Those who regularly read my blog posts will know that I have been an outspoken critic against publicly traded companies not having internal audit functions. In 2015, I shared the view that every publicly traded company be required to have an internal audit department; and in 2013, I called out Nasdaq for withdrawing its proposed listing requirement that would have mandated an internal audit function.
While my views on the importance of strong internal audit functions have certainly not changed, I do think it is important to put my views in perspective. Frankly, there are worse things than having no internal audit. This is particularly true if an internal audit function is weak or ineffective because, in such instances, it is easy for management, boards, and third parties to be lulled into a false sense of assurance. The stakeholders for such internal audit functions might easily conclude all is well because internal audit has not raised any red flags. In some instances, nothing could be further from the truth.
Here are five scenarios that I believe are worse than having no internal audit function at all.
An Under-resourced Internal Audit Function Two dangers quickly become evident when an internal audit function is not sufficiently funded: Assurance is not provided on all key risks, and the assurance that is offered may be superficial.
In the first instance, significant risks to the organization may not be addressed by internal audit. Even in the best of circumstances, an internal audit function cannot look at every risk. That is why it is important for chief audit executives to communicate to the board and management not just which risks are on internal audit’s radar, but also those that can’t be because of limited resources. This challenge is made more acute when the function is under-resourced.
The second instance may be worse. If limited resources result in incomplete, rushed, or shallow audits, the findings will likely be inaccurate. Getting to the root cause of breakdowns in risk management and internal controls often requires site visits, deep data analysis, and repeating source interviews. An under-resourced internal audit function won’t be able to dedicate the time and money for such thorough and necessary undertakings.
An Ethically Compromised Internal Audit Function An internal audit function often must act as the eyes and ears for the board and management on corporate culture and ethics. Though not a common occurrence, if internal audit or its leadership is ethically compromised, that is akin to the proverbial fox watching the henhouse.
Ethical lapses on the part of internal audit potentially compromise the integrity of every engagement and audit finding, and once compromised, any finding from the function can be legitimately questioned.
What’s more, boards and management that unknowingly operate with an ethically compromised internal audit function are in grave danger of building business strategies based on false or manipulated assurance.
Inadequate Skills Within the Internal Audit Function Similar to an under-resourced audit function, one that does not have the talent to properly carry out its duties will produce superficial findings and may completely miss or be unprepared to deal with emerging risks.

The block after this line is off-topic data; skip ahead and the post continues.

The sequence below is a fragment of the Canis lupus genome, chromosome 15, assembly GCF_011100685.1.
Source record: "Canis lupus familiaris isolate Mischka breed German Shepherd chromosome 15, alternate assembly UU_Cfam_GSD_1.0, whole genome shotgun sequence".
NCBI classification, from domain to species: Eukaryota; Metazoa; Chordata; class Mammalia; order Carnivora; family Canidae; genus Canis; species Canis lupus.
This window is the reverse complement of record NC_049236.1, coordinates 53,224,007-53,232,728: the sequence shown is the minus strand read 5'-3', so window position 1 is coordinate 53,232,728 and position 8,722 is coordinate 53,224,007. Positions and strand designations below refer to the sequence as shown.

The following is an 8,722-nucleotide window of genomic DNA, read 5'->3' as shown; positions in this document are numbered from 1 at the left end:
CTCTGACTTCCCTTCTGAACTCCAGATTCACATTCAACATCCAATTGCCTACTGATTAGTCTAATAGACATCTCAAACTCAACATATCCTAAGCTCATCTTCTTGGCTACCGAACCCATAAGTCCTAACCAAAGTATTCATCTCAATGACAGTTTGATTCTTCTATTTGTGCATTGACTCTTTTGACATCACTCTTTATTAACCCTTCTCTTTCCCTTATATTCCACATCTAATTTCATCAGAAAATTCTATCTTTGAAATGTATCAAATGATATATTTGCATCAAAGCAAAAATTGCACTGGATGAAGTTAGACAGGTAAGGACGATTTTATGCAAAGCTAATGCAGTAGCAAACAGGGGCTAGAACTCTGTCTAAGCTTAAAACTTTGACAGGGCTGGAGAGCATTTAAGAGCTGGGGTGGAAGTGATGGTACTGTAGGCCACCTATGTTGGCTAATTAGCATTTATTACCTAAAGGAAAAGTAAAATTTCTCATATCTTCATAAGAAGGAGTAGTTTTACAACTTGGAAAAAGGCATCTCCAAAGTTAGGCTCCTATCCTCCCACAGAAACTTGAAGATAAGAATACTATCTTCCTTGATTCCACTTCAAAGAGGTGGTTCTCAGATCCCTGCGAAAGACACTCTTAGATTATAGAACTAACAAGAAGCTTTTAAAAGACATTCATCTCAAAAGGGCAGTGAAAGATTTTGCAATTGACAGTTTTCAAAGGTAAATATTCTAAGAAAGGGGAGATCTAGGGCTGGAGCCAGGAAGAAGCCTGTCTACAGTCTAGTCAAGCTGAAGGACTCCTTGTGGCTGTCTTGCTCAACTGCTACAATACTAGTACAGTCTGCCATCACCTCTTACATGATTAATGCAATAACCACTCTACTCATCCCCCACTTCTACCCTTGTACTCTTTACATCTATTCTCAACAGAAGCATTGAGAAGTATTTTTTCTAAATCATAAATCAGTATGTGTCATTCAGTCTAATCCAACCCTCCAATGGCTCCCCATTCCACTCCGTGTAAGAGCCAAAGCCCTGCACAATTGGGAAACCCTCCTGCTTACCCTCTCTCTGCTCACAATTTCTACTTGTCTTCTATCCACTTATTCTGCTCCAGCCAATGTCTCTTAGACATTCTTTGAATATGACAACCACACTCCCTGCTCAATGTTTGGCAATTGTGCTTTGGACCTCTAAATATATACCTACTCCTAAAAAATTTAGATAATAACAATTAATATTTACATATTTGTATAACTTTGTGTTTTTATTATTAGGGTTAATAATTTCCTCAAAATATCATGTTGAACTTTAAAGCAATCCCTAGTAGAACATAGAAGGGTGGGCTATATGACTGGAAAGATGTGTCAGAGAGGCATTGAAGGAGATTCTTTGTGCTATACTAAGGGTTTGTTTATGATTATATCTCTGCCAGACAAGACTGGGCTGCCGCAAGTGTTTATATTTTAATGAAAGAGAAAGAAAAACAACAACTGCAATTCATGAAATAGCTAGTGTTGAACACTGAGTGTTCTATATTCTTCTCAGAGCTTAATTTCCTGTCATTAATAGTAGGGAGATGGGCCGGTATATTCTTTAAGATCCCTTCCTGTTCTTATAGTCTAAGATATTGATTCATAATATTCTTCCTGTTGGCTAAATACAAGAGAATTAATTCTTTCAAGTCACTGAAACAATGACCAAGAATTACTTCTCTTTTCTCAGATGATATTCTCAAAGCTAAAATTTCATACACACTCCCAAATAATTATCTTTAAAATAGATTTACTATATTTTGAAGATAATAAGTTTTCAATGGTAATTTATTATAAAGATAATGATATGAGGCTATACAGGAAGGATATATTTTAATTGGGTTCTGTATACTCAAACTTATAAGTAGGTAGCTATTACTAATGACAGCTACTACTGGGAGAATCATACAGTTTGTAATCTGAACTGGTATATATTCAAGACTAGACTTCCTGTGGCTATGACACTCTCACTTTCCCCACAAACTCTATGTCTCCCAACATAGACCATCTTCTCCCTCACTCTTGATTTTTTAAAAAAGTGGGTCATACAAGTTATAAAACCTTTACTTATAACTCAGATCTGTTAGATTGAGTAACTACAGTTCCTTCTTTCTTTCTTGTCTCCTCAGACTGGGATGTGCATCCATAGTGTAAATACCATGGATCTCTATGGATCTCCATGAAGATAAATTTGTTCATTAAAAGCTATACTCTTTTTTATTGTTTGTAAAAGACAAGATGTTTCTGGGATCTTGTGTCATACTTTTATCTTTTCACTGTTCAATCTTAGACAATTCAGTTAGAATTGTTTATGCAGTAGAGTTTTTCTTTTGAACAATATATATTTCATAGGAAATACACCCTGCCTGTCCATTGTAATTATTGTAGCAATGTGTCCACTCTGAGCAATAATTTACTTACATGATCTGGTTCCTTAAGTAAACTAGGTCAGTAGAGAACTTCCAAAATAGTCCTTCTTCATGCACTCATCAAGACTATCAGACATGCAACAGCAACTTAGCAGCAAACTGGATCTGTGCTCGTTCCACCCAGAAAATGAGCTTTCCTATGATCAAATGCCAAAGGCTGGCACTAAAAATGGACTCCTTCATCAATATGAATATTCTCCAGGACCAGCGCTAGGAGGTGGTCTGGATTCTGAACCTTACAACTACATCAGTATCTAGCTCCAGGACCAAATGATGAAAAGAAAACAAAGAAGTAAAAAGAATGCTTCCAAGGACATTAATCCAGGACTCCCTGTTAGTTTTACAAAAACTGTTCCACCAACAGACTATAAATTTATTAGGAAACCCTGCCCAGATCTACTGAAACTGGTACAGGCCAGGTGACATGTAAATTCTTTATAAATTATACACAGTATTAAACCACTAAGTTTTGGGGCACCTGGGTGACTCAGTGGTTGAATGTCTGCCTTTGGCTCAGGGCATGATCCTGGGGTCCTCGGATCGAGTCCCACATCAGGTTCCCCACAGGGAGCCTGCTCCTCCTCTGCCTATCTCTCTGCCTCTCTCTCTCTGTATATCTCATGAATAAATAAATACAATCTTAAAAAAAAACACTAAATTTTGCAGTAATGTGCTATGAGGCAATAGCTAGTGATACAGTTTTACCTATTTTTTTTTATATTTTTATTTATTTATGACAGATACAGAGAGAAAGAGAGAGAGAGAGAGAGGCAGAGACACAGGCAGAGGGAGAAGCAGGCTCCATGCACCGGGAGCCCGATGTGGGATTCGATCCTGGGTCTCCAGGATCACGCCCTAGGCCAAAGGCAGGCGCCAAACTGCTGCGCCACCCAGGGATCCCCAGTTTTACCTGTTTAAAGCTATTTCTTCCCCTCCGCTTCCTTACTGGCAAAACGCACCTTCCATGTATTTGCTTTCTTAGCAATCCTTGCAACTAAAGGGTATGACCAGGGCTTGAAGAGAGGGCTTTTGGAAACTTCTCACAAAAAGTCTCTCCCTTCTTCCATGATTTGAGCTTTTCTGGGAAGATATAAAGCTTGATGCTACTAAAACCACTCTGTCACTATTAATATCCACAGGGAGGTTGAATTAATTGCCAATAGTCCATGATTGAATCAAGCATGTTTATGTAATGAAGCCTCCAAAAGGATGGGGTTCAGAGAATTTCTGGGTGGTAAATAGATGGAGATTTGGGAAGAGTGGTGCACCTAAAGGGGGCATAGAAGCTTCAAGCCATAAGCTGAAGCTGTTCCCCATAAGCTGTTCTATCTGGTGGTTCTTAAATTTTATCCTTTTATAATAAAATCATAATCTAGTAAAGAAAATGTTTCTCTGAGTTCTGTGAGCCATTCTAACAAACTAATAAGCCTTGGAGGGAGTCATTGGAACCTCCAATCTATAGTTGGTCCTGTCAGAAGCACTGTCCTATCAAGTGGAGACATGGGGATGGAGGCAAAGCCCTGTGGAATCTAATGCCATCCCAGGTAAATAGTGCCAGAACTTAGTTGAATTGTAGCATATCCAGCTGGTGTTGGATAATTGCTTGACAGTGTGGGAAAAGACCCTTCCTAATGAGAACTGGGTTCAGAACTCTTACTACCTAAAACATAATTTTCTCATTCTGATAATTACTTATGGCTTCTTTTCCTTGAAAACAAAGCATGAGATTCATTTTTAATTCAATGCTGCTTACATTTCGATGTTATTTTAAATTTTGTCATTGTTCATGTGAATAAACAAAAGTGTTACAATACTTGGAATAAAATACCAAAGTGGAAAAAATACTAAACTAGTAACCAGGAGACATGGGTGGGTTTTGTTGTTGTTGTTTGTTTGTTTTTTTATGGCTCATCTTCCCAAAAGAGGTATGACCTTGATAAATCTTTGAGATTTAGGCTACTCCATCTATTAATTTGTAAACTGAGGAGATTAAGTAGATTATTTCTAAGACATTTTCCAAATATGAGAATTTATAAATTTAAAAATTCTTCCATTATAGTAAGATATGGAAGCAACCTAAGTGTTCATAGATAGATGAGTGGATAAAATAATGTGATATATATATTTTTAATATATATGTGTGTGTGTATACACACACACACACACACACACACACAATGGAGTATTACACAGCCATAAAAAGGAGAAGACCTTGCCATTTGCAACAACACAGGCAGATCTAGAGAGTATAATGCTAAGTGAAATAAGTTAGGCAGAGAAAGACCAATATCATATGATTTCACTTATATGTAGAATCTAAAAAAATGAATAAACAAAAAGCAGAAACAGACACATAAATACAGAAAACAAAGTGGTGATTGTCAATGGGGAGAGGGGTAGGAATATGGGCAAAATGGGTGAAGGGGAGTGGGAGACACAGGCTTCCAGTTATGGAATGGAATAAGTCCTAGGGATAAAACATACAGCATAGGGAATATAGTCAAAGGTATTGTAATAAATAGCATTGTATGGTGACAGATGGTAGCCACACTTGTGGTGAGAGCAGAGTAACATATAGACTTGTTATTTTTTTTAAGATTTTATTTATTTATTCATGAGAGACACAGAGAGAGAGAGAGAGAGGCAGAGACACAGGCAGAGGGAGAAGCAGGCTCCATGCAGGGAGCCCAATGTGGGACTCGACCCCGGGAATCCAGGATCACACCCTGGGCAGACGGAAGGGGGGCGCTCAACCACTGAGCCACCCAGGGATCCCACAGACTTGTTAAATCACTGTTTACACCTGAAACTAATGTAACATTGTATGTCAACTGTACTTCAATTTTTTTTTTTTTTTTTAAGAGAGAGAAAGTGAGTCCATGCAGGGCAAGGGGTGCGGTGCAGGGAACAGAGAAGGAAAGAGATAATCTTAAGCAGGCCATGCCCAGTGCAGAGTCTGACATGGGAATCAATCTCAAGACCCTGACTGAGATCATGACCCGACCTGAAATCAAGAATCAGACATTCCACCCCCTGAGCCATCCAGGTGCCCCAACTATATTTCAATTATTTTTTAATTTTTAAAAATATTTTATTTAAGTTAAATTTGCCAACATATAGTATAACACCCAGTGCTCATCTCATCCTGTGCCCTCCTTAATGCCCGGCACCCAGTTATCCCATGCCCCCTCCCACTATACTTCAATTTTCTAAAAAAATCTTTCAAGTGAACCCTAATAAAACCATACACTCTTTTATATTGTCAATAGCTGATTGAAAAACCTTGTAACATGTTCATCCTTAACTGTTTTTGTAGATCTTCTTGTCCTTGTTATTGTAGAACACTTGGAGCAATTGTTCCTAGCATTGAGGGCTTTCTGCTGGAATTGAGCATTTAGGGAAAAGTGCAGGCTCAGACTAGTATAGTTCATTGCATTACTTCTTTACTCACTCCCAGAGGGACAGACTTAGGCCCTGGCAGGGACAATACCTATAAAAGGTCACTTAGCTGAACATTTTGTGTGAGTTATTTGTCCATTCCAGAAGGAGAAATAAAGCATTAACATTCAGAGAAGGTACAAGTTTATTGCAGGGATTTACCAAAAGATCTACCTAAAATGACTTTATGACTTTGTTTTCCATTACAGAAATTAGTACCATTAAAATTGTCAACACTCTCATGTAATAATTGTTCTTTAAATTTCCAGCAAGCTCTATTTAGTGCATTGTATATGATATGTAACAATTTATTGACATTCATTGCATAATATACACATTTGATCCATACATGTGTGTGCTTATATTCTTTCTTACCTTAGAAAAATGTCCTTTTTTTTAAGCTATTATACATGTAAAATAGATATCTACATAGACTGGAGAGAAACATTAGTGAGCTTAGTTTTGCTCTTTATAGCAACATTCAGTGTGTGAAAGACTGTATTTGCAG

Inadequate skills also may limit the function’s ability to offer anything beyond basic assurance. In an ever more complex and dynamic business world, where stakeholders are increasingly turning to internal audit for advisory services, having inadequate skills or talent on staff crushes any hope of internal audit becoming a trusted advisor and gaining a seat at the management table.
An ignored Internal Audit Function An ignored internal audit function is one that does not have the respect of management and the board. These are functions that operate in name only and provide no value to the organization. In this instance, internal audit findings and recommendations are routinely dismissed.
An ignored internal audit function also runs the risk of becoming an under-resourced or weakly skilled function that carries the inherent shortcomings associated with those two scenarios.
An Internal Audit Function That Is Not Independent An internal audit function that lacks independence may be the worst of all. Providing true assurance about an organization’s governance, risk, and controls is rooted in an internal audit function’s ability to remain independent, and any challenge to that independence erodes the function’s effectiveness and value to the organization.
Management, boards, and internal audit must guard against any of those five scenarios developing in an organization. Beyond the clear harm described above, the potential for false assurance compounds that harm.
In simple terms, audit functions that are under-resourced, inadequately staffed, ignored, or compromised in their ethics or independence are like a vehicle with faulty brakes. Drivers will take more risks if they believe the brakes will save them, and the damage will be that much greater when those brakes ultimately fail.
Don’t get me wrong. I still strongly believe that an independent, well-resourced, and well-respected internal audit function is a critical element in an organization’s system of risk management and internal controls. However, when the function is intentionally circumvented or undermined, the risks can be greater than having no internal audit function at all.
As always, I look forward to your comments.